Veteran’s cross-country ride to honor friend, raise mental health awareness

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Nick Novotny knows the mental health of veterans isn’t something that’s top of mind for a lot of people.

But after his friend drank himself to death and his brother committed suicide, the U.S. Marine veteran said he had to do something.

“How do you get people to care about something. How do you get people involved in something? I feel like you have to do something that’s a little bit abnormal,” he said. “Not something you’d see every day. Biking across America sounds like it.”

Novotny was in Bend Friday, taking a break from a 4,000-mile journey – and taking a break from the heat.

He started last week in Tillamook, rode through the Willamette Valley during the heatwave, and conquered McKenzie Pass on Thursday.

“Nothing against you my fellow New Jerseyians, but people in Oregon are a lot kinder here,” he said. “Folks were stopping, asking if I needed water, even as I was going up the summit. It was really nice. I was like, of course.”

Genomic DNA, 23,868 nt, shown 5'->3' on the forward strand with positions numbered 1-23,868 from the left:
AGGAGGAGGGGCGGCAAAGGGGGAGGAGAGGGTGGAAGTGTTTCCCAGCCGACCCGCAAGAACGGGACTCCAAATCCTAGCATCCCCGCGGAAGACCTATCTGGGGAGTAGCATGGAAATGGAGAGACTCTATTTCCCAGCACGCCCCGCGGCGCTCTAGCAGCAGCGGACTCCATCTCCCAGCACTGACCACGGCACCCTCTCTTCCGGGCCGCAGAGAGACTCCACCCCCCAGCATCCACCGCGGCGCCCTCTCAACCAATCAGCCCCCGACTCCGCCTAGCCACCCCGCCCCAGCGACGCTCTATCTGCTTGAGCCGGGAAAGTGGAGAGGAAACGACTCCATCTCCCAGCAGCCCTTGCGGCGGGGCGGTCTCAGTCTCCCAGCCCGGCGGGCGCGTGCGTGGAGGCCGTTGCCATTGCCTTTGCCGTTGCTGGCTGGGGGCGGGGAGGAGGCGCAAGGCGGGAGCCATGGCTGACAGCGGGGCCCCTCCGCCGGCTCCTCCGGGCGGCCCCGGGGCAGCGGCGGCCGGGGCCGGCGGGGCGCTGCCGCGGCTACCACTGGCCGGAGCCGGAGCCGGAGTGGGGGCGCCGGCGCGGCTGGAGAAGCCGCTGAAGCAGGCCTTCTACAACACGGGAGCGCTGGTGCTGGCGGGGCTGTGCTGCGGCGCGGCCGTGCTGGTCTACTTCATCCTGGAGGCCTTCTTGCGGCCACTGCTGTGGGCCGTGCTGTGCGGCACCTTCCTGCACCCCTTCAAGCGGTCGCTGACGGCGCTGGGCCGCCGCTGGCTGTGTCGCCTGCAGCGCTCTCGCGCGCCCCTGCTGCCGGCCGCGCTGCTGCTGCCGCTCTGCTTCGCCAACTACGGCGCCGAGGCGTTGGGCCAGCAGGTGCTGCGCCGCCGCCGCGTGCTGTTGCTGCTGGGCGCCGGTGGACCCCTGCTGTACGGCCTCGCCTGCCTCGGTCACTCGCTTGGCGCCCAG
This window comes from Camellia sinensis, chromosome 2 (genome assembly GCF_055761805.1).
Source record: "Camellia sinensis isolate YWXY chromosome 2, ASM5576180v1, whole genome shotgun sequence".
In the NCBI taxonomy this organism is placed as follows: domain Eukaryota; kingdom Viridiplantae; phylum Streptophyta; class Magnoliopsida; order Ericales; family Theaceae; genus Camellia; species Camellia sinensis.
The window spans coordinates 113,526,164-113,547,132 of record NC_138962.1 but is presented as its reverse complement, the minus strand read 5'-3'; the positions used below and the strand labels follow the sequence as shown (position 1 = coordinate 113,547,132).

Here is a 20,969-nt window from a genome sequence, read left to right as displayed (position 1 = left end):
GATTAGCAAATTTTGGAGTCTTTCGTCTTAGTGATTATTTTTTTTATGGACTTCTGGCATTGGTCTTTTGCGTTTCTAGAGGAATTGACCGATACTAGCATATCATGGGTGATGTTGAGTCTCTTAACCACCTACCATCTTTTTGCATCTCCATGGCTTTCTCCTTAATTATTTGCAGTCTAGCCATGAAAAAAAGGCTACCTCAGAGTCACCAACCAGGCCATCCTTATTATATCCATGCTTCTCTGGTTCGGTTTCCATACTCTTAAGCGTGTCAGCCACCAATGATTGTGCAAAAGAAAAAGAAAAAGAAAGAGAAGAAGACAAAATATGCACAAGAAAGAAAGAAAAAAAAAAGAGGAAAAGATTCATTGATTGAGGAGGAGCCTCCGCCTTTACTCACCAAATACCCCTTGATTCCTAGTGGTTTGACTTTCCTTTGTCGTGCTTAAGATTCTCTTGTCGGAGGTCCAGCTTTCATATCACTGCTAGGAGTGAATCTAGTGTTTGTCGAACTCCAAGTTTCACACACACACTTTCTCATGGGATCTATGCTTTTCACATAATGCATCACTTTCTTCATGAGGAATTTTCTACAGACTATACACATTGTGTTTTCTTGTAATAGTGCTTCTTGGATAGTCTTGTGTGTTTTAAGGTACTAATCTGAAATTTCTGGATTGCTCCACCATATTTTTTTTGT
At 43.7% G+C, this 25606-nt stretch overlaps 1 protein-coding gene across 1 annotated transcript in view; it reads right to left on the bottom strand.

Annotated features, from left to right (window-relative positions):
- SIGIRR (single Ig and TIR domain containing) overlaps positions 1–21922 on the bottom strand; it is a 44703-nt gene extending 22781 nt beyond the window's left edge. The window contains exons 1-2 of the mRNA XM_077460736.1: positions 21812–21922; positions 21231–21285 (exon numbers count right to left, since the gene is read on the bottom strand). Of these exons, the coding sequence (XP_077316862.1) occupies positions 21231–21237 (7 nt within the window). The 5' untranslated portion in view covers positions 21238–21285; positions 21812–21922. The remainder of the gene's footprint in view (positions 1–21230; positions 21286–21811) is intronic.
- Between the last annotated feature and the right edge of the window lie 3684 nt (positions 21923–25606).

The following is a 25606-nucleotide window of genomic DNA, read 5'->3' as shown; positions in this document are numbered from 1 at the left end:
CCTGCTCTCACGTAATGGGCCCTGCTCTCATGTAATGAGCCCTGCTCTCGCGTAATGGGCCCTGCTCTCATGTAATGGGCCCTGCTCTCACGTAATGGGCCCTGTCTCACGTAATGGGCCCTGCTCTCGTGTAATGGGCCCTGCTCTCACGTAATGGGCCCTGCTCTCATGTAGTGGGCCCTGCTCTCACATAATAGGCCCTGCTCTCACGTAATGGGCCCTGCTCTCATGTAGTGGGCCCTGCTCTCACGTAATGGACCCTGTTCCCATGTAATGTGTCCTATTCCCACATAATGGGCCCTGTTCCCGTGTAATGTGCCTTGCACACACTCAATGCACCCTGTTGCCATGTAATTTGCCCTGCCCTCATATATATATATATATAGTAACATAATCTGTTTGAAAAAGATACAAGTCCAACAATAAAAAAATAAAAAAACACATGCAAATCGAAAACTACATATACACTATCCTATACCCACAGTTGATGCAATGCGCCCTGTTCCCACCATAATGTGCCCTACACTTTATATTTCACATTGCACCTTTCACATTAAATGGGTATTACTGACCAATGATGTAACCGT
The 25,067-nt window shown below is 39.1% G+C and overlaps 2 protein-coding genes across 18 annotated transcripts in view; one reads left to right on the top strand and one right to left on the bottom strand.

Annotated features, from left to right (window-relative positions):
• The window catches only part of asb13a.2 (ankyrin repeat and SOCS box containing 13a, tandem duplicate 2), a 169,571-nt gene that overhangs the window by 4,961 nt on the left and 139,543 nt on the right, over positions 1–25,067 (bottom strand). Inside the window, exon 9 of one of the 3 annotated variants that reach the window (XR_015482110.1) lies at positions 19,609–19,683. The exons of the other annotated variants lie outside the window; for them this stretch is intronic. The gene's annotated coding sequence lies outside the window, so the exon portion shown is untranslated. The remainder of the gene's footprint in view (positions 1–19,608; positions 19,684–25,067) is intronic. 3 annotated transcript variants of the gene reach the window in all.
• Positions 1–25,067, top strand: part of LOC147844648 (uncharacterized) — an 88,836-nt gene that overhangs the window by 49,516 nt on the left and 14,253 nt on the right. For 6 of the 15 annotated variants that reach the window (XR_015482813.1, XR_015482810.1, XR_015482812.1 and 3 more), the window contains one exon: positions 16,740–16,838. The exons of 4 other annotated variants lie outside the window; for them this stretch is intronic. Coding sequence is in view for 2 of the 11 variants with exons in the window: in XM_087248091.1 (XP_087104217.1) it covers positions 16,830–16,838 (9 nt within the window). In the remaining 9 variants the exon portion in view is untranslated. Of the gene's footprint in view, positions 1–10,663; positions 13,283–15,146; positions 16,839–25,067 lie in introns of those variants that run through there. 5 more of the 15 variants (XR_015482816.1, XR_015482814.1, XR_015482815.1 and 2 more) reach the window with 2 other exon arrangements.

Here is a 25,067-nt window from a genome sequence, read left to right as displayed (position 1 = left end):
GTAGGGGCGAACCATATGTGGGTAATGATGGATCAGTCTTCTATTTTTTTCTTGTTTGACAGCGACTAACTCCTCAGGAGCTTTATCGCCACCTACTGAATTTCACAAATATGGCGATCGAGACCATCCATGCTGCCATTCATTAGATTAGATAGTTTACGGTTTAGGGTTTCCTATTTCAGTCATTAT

Novotny is riding in memory of Cpl. James Currie who he met while serving in the Marine Corps 3rd Radio Battalion.

Novotny is riding a modified version of the TransAmerica Trail on a Cannondale road bike.

He’s only trained for about two and a half months and wasn’t able to get his bike until March.

 

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A post shared by Nick (@billyocean____)

He hopes to raise $25,000; half going to the Wounded Warrior Project, which helps veterans and active-duty personnel with mental health support.

The other half will go to Curry’s family who is planning a Celebration of Life in Glenside, Pa., which Novotny plans to attend.

“So they can actually visit his memorial. Lay flowers down,” he said. “There’s going to be a bench there so people can have a drink in honor, I think that’s what James would want. He liked Jameson so maybe we’ll have a glass of Jameson together.”

Novotny plans to ride an average of 60 miles a day for 75 days to complete the cross-country journey, attend his friend’s life celebration, and raise awareness of military mental health issues.

You can follow his adventure and donate to the causes he’s promoting on Facebook and Instagram.

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